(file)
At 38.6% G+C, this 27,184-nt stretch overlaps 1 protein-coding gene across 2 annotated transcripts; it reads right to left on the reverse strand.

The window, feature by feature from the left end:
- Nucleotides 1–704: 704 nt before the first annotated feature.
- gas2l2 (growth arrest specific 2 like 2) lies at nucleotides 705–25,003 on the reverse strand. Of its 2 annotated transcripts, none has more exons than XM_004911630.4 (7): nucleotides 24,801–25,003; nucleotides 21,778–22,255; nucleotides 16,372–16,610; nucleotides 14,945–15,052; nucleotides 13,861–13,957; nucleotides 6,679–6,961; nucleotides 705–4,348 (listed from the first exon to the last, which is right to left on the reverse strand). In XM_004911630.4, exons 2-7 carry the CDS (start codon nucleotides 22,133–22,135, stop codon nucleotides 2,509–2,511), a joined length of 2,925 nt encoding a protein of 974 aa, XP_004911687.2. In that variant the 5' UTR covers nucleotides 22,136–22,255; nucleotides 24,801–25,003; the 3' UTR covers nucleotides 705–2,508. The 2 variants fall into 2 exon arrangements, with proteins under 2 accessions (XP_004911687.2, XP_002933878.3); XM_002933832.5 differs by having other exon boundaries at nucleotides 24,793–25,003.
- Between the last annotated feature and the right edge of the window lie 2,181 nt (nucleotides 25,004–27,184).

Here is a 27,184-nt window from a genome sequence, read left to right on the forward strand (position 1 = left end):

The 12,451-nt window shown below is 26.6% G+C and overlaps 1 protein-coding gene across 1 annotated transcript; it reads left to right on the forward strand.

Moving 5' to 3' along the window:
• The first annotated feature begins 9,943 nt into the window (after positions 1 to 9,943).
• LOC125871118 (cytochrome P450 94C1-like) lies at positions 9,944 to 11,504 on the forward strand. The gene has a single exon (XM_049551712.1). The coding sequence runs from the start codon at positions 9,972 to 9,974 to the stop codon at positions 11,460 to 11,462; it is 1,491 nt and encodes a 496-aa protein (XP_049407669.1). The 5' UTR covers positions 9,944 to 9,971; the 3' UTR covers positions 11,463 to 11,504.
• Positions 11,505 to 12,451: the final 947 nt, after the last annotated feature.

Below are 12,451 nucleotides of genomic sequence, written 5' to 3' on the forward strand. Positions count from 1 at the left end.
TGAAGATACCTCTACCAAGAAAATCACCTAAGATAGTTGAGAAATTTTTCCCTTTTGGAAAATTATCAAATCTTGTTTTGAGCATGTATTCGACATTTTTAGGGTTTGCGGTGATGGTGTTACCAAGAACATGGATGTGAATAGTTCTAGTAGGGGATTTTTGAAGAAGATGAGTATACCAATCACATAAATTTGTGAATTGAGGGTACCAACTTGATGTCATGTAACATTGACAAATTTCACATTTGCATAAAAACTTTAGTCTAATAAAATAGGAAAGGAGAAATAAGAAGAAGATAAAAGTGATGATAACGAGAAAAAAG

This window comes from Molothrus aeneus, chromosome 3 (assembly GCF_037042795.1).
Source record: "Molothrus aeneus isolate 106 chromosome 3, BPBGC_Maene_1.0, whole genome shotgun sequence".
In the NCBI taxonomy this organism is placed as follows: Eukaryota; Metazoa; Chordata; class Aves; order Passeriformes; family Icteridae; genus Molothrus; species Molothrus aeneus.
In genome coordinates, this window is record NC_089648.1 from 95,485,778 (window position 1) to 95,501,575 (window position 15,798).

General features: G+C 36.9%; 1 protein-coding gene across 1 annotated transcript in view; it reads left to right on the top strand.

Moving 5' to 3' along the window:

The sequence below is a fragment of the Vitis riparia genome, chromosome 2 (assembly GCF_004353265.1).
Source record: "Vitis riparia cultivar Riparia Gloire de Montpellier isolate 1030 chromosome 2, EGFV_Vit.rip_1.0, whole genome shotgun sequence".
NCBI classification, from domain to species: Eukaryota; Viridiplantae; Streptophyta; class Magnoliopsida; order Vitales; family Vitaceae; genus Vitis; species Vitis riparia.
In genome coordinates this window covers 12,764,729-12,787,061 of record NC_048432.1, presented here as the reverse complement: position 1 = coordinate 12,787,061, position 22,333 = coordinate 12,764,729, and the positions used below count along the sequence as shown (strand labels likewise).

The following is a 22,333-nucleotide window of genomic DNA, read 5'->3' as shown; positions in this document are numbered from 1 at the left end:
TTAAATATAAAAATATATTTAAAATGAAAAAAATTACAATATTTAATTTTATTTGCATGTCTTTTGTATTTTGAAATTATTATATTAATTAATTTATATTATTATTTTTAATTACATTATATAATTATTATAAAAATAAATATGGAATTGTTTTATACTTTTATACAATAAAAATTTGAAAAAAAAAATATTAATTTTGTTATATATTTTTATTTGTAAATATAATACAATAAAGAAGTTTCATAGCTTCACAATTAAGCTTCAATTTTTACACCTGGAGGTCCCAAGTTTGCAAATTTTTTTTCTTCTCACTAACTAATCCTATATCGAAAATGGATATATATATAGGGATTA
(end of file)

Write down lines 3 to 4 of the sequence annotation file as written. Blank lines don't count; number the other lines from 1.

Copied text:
- Nucleotides 1–704: 704 nt before the first annotated feature.
- gas2l2 (growth arrest specific 2 like 2) lies at nucleotides 705–25,003 on the reverse strand. Of its 2 annotated transcripts, none has more exons than XM_004911630.4 (7): nucleotides 24,801–25,003; nucleotides 21,778–22,255; nucleotides 16,372–16,610; nucleotides 14,945–15,052; nucleotides 13,861–13,957; nucleotides 6,679–6,961; nucleotides 705–4,348 (listed from the first exon to the last, which is right to left on the reverse strand). In XM_004911630.4, exons 2-7 carry the CDS (start codon nucleotides 22,133–22,135, stop codon nucleotides 2,509–2,511), a joined length of 2,925 nt encoding a protein of 974 aa, XP_004911687.2. In that variant the 5' UTR covers nucleotides 22,136–22,255; nucleotides 24,801–25,003; the 3' UTR covers nucleotides 705–2,508. The 2 variants fall into 2 exon arrangements, with proteins under 2 accessions (XP_004911687.2, XP_002933878.3); XM_002933832.5 differs by having other exon boundaries at nucleotides 24,793–25,003.